Why it is important to attend a music concert
By Lorraine Rutendo Nyahwa
MUSIC has always had a therapeutic effect on every living soul that many people haven’t mastered over the years.It’s never enough to listen to a song or your favourite music or even the music that you do not understand through a radio.
It is unfortunate that Zimbabwe has less than 40 percent outgoing people who have really connected with the soul of an artist or the soul of a musical piece.
After years of listening to Lucky Dube on radio, when I finally had a chance to watch his music video, I put a face to the music and everything started making sense and boom the connection was there. Same thing happened when I listened to this youthful outfit called Chalenam Rhythms,my first impressions were that ‘Gospel Music’ is the same , repetitive choruses that I used to sing when I was young and there was nothing new on offer but this Percussive jazz approach to music made me think twice.
Technology has really made life even easier to put a face to music; YouTube, live streaming and Facebook has made people find it easy to put a face to the music and understand it better.Most Zimbabwean artists are now concentrating on live DVDs which is generally a way to put face tothe good music that people are listening to everyday.
“It is the same reason why music will never be 100 percent a universal language,” Chipanga said. Generally you can’t appreciate artists more when you haven’t had an up-close and personal encounter with them on stage, when they put action and explanation to their music in a relaxed environment.
I do not want to get into a debate whether or not the language a song is written to makes a song universal or not. I want to focus entirely on the music, the notes themselves. Think “classical” music, for example, most of which are entirely wordless. I often listen to a radio that plays classical music, and they often describe before or after that what setting the music was written to – like theatre plays, dramas or operas. The feeling they transmit might be understood by the one’s watching the play at the moment. To me, as the radio listener, however, some tracks do not make sense for the described settings, at all.
Some tones or melodies might have a certain connotation to them, like violins can make you grasp the feeling of deep, desperate longing, as well as tell stories of fidelity, festivities and dancing people, depending on the way they are played.
Music can tell stories – but the story we perceive is entirely subjective, depending on our upbringing, experiences, memories associated with certain notes/strings of notes or our current moods. Listening to a piece of music, ripped out of its original “habitat” – which is for example, the theatrical play it was written for – can make the listener imagine an entirely different set of events or invoke different emotions in different people.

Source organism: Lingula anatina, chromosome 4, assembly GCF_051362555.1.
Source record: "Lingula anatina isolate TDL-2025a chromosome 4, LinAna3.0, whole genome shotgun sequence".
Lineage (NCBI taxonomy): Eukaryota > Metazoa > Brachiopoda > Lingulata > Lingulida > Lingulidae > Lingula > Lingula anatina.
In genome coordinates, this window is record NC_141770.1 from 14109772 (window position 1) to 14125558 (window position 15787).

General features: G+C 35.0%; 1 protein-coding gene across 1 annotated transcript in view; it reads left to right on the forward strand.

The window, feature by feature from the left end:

Music cannot evoke the same memory or deliver the same story that the “author” thought of when composing the tune to whoever listens – in fact, some pieces of music can only be understood or appreciated by people schooled in the subject, while to other it makes no sense at all.
Music cannot deliver the same message or imperative when repeated to different people.
“Dance to your hearts delight” is something you might be able to translate in a piece of music by the way the score is written or the way it is played.
“Go and fetch me the newspaper”, however, might be easily translated into music, but not everyone you would play the notes for such an imperative to would understand the message immediately, not even schooled people.
Even emotional queues might not be caught the same way. Music CAN invoke emotions in people, connotations to memories they had or fire up their fantasies. But they will be different in each one of us. Thus i donot believe it is a universal kind of language.
Chalenam rhythms will put a face to their music on Saturday April 9 at the Zimbabwe German society, where they will be having their ‘season opener’. Having three albums Prayer Expose, Grace moments and the latest Goodness, they promised nothing less than a better understanding of the inspirational music and the language behind it.
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